Paul Smith’s Arboriculture & Landscape Management student practices safe tree climbing and pruning skills.

Randall Swanson has been the Program Coordinator for Paul Smith’s College Arboriculture & Landscape Management (AALM) program since 1989. 

Can you tell us about your own educational trajectory and career? 
Randall Swanson: I attended the University of Michigan and received a BS in Forestry and a MS in Natural Resources Management with a focus on Urban Forestry. I worked for the City of Ann Arbor forestry department for two summers while finishing my college course work and then went to work for Davey Environmental Services division for nearly two years. I also worked at landscape nurseries in three different states while still in my 20s, so that experience definitely helped me to make the coursework for my students very practical. I have had a consulting business since 1997, and I often use the experience from consulting jobs to augment my course instruction at Paul Smith’s.

Arboriculture & Landscape Management (AALM) Program Coordinator Randall Swanson in 2019.

When was the AALM Department founded at Paul Smith’s, and what are some highlights of its history?
RS: The degree program at Paul Smith’s College was started in 1987 and has had over 200 graduates since then. It was first called the Urban Tree Management Program which was changed to Arboriculture and Landscape Management Program in 2002. The enrollment has fluctuated over the years but for a few years in the mid-90s there were over 40 students enrolled in the program in a given year. For the last five years we have averaged about 20 total students enrolled each year. There are currently nine freshmen and eight sophomores pursuing the AAS Degree in Arboriculture and Landscape Management.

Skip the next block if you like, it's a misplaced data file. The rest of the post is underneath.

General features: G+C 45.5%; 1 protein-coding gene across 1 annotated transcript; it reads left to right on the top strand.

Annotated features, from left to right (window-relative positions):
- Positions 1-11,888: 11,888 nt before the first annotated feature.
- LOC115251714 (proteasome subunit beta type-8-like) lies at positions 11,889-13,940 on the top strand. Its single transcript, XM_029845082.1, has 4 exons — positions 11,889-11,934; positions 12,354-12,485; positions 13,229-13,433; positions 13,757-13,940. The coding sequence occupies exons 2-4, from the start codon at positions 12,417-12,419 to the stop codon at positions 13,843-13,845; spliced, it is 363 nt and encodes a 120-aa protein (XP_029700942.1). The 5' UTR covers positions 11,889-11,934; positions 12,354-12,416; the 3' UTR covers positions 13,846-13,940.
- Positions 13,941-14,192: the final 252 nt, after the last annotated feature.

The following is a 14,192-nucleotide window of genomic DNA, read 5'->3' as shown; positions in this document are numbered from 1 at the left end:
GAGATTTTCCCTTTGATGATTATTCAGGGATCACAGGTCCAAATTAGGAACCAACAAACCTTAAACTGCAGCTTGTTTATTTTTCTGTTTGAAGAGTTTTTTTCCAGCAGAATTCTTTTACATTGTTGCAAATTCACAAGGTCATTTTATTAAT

AALM program students in the greenhouse at Paul Smith’s. Photo ©Nancie Battaglia

Students in the two-year degree program are required to take two Arboriculture courses that focus on individual tree care and include practical tree climbing and tree surgery methods, and the students also take a course titled “Urban Forestry Issues.” That course is a catch-all for urban forestry planning issues as well as the business aspects of running a tree care business such as insurance, taxation, and legal concerns.

We’ve done an Arbor Day tree planting on campus every year since 1990. Most of those trees are still alive and doing well. It is really satisfying for me to walk by some of those trees that have grown quite large.

AALM program students practicing their pole pruning skills.

What do graduates go on to do? 
RS: Graduates of the program have pursued successful careers in many different areas related to arboriculture. Many have gone to work for commercial tree care companies and quite a few have started their own companies. Some have gone to work for municipal forestry programs, and quite a few others have jobs in the utility forestry field.

Have you noticed an increase in AALM students’ interest in urban forestry over the years?
RS: Sadly, although job opportunities have always been fairly plentiful, we have rarely reached our enrollment capacity for the program. We are not sure if that is because some students only want to focus on a four-year degree program, or if it is due to a perception issue for careers in forestry and arboriculture.

Randall Swanson (right) accepting a donated chip truck on behalf of the Paul Smith’s AALM Department from Steve Nagy of Davey Tree Experts in 2009.

Do AALM and Forestry Departments students migrate back and forth? 
RS: The students enrolled in the AALM degree program do take other forestry courses that have a mix of students from various other forestry programs. And some students at Paul Smith’s do take just one or two of the arboriculture courses that may interest them rather than completing the whole degree, and that is fine. A surprising number of students get jobs in the tree care industry by just taking a few of the core arboriculture courses. I think that points to the real need for educated, interested young people to enter the tree care profession.

2019 Arbor Day tree planting ceremony at Paul Smith’s.

What gives you extra pride about your department and about Paul Smith’s at large?
RS: What attracted me to Paul Smith’s in the beginning was the emphasis on hands-on practical learning. For the most part, we have managed to maintain that approach over the years, although the COVID-19 pandemic created some serious challenges at times for delivery of the field training. The most satisfying aspect of my job is getting updates from past graduates who are leading successful careers and, in some cases, supporting growing families. ?